ALBANY, N.Y. (AP) – New York state will end its AIDS epidemic by 2020, Gov. Andrew Cuomo said April 29, vowing to add the virus to the list of largely vanquished killers such as polio and smallpox.
The details of the ambitious proposal are spelled out in a list of recommendations by a task force Cuomo appointed last year. The suggestions include greater focus on HIV testing, treatment and the use of pre-exposure drugs that can prevent new infections in high-risk groups.
The goal is to drop the number of new HIV infections to 750 per year by 2020, compared to the 3,200 cases identified in 2013 and down sharply from the 15,000 new cases reported in 1992.
“We will not stop until the AIDS epidemic is in the past,” Cuomo told a group gathered at the Lesbian, Gay, Bisexual and Transgender Community Center in New York City. “New York is audacious. We will not be told we can’t do it. We can do it. We can end the AIDS epidemic.”
The number of new HIV cases in New York has dropped nearly 40 percent in the last 10 years because of better, faster tests; access to condoms; public outreach campaigns and other initiatives. Meanwhile, those with the disease are living longer thanks to significantly more effective treatments.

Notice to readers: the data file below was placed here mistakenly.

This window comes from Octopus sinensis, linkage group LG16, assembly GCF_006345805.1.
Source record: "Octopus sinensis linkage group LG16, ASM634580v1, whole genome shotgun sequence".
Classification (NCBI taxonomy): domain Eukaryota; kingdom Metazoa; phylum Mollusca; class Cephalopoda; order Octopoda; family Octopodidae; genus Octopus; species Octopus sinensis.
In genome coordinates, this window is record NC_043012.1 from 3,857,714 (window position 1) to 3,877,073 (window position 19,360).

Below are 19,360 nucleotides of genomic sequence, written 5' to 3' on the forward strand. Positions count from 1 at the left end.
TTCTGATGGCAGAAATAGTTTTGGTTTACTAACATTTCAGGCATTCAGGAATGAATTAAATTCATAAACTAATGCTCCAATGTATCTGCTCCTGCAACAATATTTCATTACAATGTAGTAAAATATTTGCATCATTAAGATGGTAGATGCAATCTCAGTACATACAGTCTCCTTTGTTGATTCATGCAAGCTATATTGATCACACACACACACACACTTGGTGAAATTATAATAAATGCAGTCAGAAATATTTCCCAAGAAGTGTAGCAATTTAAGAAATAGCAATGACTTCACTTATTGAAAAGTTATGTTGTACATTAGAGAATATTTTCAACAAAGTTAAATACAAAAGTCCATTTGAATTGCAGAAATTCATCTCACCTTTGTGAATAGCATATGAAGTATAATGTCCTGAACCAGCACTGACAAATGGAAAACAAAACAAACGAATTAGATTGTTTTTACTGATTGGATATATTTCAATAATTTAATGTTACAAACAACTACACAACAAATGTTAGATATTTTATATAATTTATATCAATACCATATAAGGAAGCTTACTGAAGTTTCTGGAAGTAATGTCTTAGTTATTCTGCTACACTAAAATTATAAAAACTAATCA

Continued progress won’t be easy, however. Many of those with HIV go undiagnosed. Some patients struggle with housing. Access to care varies from urban areas to rural areas. Help for certain groups- homeless teens, non-English speakers, drug users- can be especially challenging.
“There is hard work ahead,” said taskforce co-chairman Charles King, a longtime AIDS activist who is co-founder and CEO of Housing Works, a New York City organization that fights AIDS and homelessness.
Cuomo said 153,000 New Yorkers died from AIDS-related causes in the last 35 years.